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Re: IBC Special inspection for Slab-on-Grade supporting HVAC unit.

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In a message dated 5/30/2005 10:59:05 PM Eastern Standard Time, rkazanjy(--nospam--at)gmail.com writes:
Thanks for the code litany, you made my point.  :)
I am not exactly sure what your point is. 
 
Reading, understanding, and questioning the code (codes)  is an essential part of being an engineer.  One could have a long and productive career as an engineer without knowing anything about any code but at one's retirement party one might wonder why one had done the same thing for 45 years.  The answer would probably be that nobody trusted one to do anything more than plug numbers into a design program and/or copy standard details onto a set of plans.
 
However, unfortunately many engineers never do progress to the point where they understand the codes well enough to question them.  And they don't have  time to comment on draft engineering code documents because they are too busy commenting on the level of bureaucracy in schools.
 
For example,  ACI will be releasing a residential concrete standard (ACI 332) that will be to the IRC what ACI 318 is to the IBC.  How many people on this list bothered to take the time to comment on it?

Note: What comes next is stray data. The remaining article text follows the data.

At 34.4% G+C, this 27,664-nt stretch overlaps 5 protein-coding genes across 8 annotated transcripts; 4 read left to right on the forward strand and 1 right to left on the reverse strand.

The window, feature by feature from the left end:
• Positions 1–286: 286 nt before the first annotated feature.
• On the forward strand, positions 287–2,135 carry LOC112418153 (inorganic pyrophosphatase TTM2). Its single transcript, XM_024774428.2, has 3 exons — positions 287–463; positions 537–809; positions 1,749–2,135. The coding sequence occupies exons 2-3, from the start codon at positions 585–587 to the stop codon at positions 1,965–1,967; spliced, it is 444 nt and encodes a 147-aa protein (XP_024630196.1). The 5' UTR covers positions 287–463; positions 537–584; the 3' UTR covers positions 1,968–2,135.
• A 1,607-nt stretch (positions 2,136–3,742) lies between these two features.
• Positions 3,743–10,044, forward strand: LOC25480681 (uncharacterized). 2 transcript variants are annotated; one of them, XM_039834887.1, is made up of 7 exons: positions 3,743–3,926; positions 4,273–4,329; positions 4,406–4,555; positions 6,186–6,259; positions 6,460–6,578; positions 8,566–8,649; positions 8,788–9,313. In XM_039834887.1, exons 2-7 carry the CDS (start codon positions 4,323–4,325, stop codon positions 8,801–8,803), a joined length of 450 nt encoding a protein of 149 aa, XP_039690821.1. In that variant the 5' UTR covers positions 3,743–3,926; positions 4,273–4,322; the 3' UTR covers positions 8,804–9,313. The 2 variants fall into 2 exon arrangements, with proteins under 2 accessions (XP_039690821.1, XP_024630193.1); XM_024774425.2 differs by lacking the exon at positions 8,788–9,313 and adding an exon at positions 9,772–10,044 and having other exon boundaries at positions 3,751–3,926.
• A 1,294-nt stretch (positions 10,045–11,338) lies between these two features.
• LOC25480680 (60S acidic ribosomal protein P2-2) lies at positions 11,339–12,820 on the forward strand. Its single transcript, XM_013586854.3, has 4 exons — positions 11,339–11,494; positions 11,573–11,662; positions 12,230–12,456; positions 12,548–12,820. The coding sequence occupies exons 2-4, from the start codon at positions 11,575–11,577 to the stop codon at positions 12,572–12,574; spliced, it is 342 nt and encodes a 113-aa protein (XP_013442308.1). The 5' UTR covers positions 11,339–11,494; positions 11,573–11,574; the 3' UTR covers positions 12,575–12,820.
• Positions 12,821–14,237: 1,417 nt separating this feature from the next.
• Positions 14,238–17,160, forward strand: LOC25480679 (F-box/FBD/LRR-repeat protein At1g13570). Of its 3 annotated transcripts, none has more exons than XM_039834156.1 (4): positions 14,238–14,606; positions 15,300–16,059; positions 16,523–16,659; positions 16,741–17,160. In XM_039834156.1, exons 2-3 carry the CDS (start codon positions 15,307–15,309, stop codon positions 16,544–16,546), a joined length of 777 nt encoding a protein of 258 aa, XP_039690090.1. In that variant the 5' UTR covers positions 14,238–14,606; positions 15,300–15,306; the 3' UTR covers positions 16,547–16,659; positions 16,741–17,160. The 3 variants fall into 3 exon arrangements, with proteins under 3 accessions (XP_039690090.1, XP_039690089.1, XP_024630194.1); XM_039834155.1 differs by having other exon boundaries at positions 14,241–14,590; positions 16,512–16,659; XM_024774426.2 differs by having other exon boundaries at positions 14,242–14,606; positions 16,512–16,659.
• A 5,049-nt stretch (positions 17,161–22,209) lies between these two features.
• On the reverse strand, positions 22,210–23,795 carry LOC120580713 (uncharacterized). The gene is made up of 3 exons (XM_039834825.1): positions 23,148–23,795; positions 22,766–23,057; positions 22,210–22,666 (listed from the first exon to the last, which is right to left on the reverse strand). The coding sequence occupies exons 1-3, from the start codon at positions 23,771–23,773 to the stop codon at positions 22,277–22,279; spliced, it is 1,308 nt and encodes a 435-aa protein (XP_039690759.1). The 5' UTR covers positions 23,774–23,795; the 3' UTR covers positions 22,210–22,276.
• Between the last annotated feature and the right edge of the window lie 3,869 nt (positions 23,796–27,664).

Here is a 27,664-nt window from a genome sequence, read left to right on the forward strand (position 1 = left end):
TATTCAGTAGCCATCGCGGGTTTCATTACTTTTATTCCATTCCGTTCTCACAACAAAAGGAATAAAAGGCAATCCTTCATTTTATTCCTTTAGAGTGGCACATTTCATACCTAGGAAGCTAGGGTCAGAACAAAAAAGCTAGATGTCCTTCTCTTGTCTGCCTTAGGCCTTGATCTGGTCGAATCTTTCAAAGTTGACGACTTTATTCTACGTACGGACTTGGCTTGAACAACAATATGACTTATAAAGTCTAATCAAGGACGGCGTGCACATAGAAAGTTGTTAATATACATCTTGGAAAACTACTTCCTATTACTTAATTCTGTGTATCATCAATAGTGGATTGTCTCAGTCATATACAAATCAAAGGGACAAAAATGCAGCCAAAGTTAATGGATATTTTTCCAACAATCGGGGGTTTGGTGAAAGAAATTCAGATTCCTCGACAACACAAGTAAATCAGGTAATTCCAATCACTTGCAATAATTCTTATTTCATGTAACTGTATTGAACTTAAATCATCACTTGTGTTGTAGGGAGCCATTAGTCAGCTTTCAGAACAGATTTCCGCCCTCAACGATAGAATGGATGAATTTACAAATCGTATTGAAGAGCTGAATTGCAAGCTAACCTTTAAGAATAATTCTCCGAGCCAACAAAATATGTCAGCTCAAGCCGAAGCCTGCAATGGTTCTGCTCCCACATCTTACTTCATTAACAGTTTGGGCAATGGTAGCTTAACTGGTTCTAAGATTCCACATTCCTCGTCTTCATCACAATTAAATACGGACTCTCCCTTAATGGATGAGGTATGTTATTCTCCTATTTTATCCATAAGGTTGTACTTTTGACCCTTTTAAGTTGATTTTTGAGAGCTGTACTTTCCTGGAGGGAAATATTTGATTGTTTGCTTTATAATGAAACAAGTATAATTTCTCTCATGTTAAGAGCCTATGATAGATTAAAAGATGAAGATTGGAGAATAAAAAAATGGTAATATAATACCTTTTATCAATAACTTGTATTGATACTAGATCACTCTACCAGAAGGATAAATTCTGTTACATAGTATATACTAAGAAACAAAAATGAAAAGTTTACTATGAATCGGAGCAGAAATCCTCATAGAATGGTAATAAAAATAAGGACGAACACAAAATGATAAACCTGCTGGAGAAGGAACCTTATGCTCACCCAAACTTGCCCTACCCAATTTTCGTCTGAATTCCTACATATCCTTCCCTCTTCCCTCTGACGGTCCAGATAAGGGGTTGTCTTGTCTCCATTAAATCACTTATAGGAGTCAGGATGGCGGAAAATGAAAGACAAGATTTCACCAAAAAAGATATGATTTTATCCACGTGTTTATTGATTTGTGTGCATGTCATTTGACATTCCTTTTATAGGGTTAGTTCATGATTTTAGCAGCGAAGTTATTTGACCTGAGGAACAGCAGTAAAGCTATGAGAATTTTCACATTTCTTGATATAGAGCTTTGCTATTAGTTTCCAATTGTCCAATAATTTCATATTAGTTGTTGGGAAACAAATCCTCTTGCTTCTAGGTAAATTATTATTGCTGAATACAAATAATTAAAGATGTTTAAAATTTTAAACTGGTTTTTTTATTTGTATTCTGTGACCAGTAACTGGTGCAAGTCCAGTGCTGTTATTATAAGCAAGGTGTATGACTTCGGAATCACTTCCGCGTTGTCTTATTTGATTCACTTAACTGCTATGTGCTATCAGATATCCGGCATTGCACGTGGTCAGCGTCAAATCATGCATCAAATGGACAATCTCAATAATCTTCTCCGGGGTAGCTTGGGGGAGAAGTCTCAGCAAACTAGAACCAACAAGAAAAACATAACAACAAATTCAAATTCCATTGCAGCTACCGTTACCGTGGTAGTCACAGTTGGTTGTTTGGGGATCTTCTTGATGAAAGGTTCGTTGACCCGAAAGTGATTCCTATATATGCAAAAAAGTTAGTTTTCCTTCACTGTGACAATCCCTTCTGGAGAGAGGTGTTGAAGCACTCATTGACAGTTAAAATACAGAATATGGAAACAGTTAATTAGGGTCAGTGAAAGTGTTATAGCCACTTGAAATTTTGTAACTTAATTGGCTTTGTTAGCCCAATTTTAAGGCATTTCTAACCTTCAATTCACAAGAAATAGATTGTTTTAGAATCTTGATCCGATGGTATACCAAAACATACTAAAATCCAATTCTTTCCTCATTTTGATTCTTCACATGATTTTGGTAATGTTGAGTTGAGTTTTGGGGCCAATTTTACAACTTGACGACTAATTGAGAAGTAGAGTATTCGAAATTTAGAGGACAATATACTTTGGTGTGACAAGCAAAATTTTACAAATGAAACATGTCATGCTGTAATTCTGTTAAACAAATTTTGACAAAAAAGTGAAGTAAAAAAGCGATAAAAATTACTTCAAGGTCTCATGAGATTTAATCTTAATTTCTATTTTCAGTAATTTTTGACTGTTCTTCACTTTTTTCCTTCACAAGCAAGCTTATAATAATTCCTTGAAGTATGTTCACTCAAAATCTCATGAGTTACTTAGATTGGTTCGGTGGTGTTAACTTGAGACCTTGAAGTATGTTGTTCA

In my opinion, what ACI put out for public comment was a pretty worthless piece of trash.  I am not sure how much improved the final version will be.  It has not come out yet, even though public comment closed last July.  However, even with significant improvements,  it will still be really bad.  But if you had a chance to improve it, and didn't bother, I don't think you have any grounds for complaining.

btw the "slab on air"  illustration is a very good one, sometimes fewer words create more meaning.
You are entitled to think whatever you want.  Although in my personal opinion, an engineer who refers to an "air-supported slab"  or an "air-supported bridge"  deserves the ridicule they will receive.   If you can't deal with the concepts of "beams" and "columns" you shouldn't be in engineering. 
 
The term "air-supported" could, however,  be used to refer to things like the fabric domes that are used as  enclosures for tennis courts in the winter. 
 
Gail Kelley